Friday, March 11, 2005

WaPo is so sure about biodefense

Now The Washington Post editorial page is weighing in on the Biodefense Fiasco. Now, that is, that it has been brought to their attention by 758 microbiologists complaining in an open letter that the $1.7 billion earmarked for biodefense research is distorting the research agenda, wasting scarce resources, and subverting the scientific peer review process. Where was The Post before this letter hit them over the head with a two-by-four? Same place they are now. Clueless.
If [the open letter] were intended only to get the government to think harder about the best ways to define, fund and manage biodefense work, the open letter would serve a useful purpose. If the letter were intended to point out that some basic research in microbiology, immunology, genetics and other fields could prove, in the long term, more important to the nation's biodefense than specific work on anthrax or plague, we would also agree. That, certainly, is a message that Congress and the administration need to hear.

Where we lose sympathy for the authors is when they state that funds have been diverted from "projects of high public-health importance" to "projects of high biodefense but low public-health importance." This country has already experienced one anthrax attack. Security officials have stated repeatedly their belief that al Qaeda and others continue to search for more lethal bioweapons. Surely that makes biodefense projects of "high public-health importance."
Oh, yes. Surely. Yes. Surely. Surely.

Wait a minute. Didn't that anthrax attack come out of the biodefense research establishment itself, not from al Qaeda? "Surely" doesn't that make the biodefense agenda of matter of "public health importance" because for reasons we have already given, it is a threat to public health?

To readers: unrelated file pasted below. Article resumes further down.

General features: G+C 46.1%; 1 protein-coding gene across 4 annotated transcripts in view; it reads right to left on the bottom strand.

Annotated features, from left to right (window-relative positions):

Wait another minute. The Washington Post. Aren't these the same folks that issued a mea culpa because they were too gullible about administration claims in the run up to the Iraq debacle? Or was that another Washington Post?

Related item from ABC News:
No 'True' Al Qaeda Sleeper Agents Have Been Found in U.S.

Mar. 9, 2005 - A secret FBI report obtained by ABC News concludes that while there is no doubt al Qaeda wants to hit the United States, its capability to do so is unclear.

"Al-Qa'ida leadership's intention to attack the United States is not in question," the report reads. (All spellings are as rendered in the original report.) "However, their capability to do so is unclear, particularly in regard to 'spectacular' operations. We believe al-Qa'ida's capability to launch attacks within the United States is dependent on its ability to infiltrate and maintain operatives in the United States."

And for all the worry about Osama bin Laden's sleeper cells or agents in the United States, a secret FBI assessment concludes it knows of none.

The 32-page assessment says flatly, "To date, we have not identified any true 'sleeper' agents in the US," seemingly contradicting the "sleeper cell" description prosecutors assigned to seven men in Lackawanna, N.Y., in 2002.